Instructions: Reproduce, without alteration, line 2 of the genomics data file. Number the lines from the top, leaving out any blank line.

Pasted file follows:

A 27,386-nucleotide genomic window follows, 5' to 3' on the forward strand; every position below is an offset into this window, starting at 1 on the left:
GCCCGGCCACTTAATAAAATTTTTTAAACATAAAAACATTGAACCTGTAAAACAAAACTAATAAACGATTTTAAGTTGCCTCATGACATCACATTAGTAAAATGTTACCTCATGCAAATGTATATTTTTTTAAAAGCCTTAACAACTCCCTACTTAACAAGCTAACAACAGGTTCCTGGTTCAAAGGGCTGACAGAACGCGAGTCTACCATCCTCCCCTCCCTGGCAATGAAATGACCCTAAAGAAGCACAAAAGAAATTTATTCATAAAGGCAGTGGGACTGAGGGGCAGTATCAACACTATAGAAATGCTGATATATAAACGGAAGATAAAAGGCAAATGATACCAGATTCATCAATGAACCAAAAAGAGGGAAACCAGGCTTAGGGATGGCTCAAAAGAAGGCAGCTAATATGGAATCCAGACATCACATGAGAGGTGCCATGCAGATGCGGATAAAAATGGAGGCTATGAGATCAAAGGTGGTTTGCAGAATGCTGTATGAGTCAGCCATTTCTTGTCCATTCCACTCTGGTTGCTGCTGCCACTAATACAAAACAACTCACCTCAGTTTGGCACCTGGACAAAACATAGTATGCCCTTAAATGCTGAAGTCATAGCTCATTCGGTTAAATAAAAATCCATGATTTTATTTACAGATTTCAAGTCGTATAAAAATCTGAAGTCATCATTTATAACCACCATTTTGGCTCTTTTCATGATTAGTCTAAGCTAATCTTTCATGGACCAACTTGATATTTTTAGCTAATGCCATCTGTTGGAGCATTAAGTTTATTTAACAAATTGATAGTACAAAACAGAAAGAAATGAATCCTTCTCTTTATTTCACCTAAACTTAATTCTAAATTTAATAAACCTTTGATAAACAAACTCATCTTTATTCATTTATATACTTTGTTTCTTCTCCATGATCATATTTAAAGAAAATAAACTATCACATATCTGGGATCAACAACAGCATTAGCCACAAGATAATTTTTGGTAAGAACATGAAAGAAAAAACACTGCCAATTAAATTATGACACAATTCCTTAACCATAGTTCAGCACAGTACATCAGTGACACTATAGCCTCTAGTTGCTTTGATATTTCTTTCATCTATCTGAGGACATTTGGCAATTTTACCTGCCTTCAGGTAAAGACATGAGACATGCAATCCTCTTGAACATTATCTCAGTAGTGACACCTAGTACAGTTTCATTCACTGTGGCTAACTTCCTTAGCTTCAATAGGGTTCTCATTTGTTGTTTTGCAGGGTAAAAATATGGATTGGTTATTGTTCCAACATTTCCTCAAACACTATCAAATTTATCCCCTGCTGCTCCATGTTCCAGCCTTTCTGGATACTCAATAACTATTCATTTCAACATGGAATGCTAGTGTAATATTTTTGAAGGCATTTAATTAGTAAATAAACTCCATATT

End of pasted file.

GCCCGGCCACTTAATAAAATTTTTTAAACATAAAAACATTGAACCTGTAAAACAAAACTAATAAACGATTTTAAGTTGCCTCATGACATCACATTAGTAAAATGTTACCTCATGCAAATGTATATTTTTTTAAAAGCCTTAACAACTCCCTACTTAACAAGCTAACAACAGGTTCCTGGTTCAAAGGGCTGACAGAACGCGAGTCTACCATCCTCCCCTCCCTGGCAATGAAATGACCCTAAAGAAGCACAAAAGAAATTTATTCATAAAGGCAGTGGGACTGAGGGGCAGTATCAACACTATAGAAATGCTGATATATAAACGGAAGATAAAAGGCAAATGATACCAGATTCATCAATGAACCAAAAAGAGGGAAACCAGGCTTAGGGATGGCTCAAAAGAAGGCAGCTAATATGGAATCCAGACATCACATGAGAGGTGCCATGCAGATGCGGATAAAAATGGAGGCTATGAGATCAAAGGTGGTTTGCAGAATGCTGTATGAGTCAGCCATTTCTTGTCCATTCCACTCTGGTTGCTGCTGCCACTAATACAAAACAACTCACCTCAGTTTGGCACCTGGACAAAACATAGTATGCCCTTAAATGCTGAAGTCATAGCTCATTCGGTTAAATAAAAATCCATGATTTTATTTACAGATTTCAAGTCGTATAAAAATCTGAAGTCATCATTTATAACCACCATTTTGGCTCTTTTCATGATTAGTCTAAGCTAATCTTTCATGGACCAACTTGATATTTTTAGCTAATGCCATCTGTTGGAGCATTAAGTTTATTTAACAAATTGATAGTACAAAACAGAAAGAAATGAATCCTTCTCTTTATTTCACCTAAACTTAATTCTAAATTTAATAAACCTTTGATAAACAAACTCATCTTTATTCATTTATATACTTTGTTTCTTCTCCATGATCATATTTAAAGAAAATAAACTATCACATATCTGGGATCAACAACAGCATTAGCCACAAGATAATTTTTGGTAAGAACATGAAAGAAAAAACACTGCCAATTAAATTATGACACAATTCCTTAACCATAGTTCAGCACAGTACATCAGTGACACTATAGCCTCTAGTTGCTTTGATATTTCTTTCATCTATCTGAGGACATTTGGCAATTTTACCTGCCTTCAGGTAAAGACATGAGACATGCAATCCTCTTGAACATTATCTCAGTAGTGACACCTAGTACAGTTTCATTCACTGTGGCTAACTTCCTTAGCTTCAATAGGGTTCTCATTTGTTGTTTTGCAGGGTAAAAATATGGATTGGTTATTGTTCCAACATTTCCTCAAACACTATCAAATTTATCCCCTGCTGCTCCATGTTCCAGCCTTTCTGGATACTCAATAACTATTCATTTCAACATGGAATGCTAGTGTAATATTTTTGAAGGCATTTAATTAGTAAATAAACTCCATATT